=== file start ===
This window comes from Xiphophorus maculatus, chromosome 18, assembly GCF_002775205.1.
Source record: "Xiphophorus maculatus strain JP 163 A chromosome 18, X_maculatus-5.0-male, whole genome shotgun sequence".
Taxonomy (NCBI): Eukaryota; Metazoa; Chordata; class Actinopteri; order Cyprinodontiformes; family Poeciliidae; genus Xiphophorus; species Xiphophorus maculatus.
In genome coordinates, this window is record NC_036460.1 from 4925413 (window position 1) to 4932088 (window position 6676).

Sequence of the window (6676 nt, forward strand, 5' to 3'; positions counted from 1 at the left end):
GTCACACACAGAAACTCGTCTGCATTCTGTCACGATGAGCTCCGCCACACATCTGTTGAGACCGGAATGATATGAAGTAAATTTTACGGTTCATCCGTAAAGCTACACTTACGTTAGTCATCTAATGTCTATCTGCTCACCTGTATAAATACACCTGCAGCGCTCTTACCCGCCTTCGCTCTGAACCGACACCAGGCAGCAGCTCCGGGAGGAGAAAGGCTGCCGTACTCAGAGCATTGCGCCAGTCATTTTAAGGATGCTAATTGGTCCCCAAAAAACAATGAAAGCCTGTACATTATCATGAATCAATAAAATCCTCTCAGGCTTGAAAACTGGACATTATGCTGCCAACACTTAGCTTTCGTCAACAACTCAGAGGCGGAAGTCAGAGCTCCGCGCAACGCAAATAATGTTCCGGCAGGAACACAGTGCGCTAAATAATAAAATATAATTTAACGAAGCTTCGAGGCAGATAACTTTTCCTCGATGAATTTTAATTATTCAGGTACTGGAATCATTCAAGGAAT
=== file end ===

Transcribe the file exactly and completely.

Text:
This window comes from Xiphophorus maculatus, chromosome 18, assembly GCF_002775205.1.
Source record: "Xiphophorus maculatus strain JP 163 A chromosome 18, X_maculatus-5.0-male, whole genome shotgun sequence".
Taxonomy (NCBI): Eukaryota; Metazoa; Chordata; class Actinopteri; order Cyprinodontiformes; family Poeciliidae; genus Xiphophorus; species Xiphophorus maculatus.
In genome coordinates, this window is record NC_036460.1 from 4925413 (window position 1) to 4932088 (window position 6676).

Sequence of the window (6676 nt, forward strand, 5' to 3'; positions counted from 1 at the left end):
GTCACACACAGAAACTCGTCTGCATTCTGTCACGATGAGCTCCGCCACACATCTGTTGAGACCGGAATGATATGAAGTAAATTTTACGGTTCATCCGTAAAGCTACACTTACGTTAGTCATCTAATGTCTATCTGCTCACCTGTATAAATACACCTGCAGCGCTCTTACCCGCCTTCGCTCTGAACCGACACCAGGCAGCAGCTCCGGGAGGAGAAAGGCTGCCGTACTCAGAGCATTGCGCCAGTCATTTTAAGGATGCTAATTGGTCCCCAAAAAACAATGAAAGCCTGTACATTATCATGAATCAATAAAATCCTCTCAGGCTTGAAAACTGGACATTATGCTGCCAACACTTAGCTTTCGTCAACAACTCAGAGGCGGAAGTCAGAGCTCCGCGCAACGCAAATAATGTTCCGGCAGGAACACAGTGCGCTAAATAATAAAATATAATTTAACGAAGCTTCGAGGCAGATAACTTTTCCTCGATGAATTTTAATTATTCAGGTACTGGAATCATTCAAGGAAT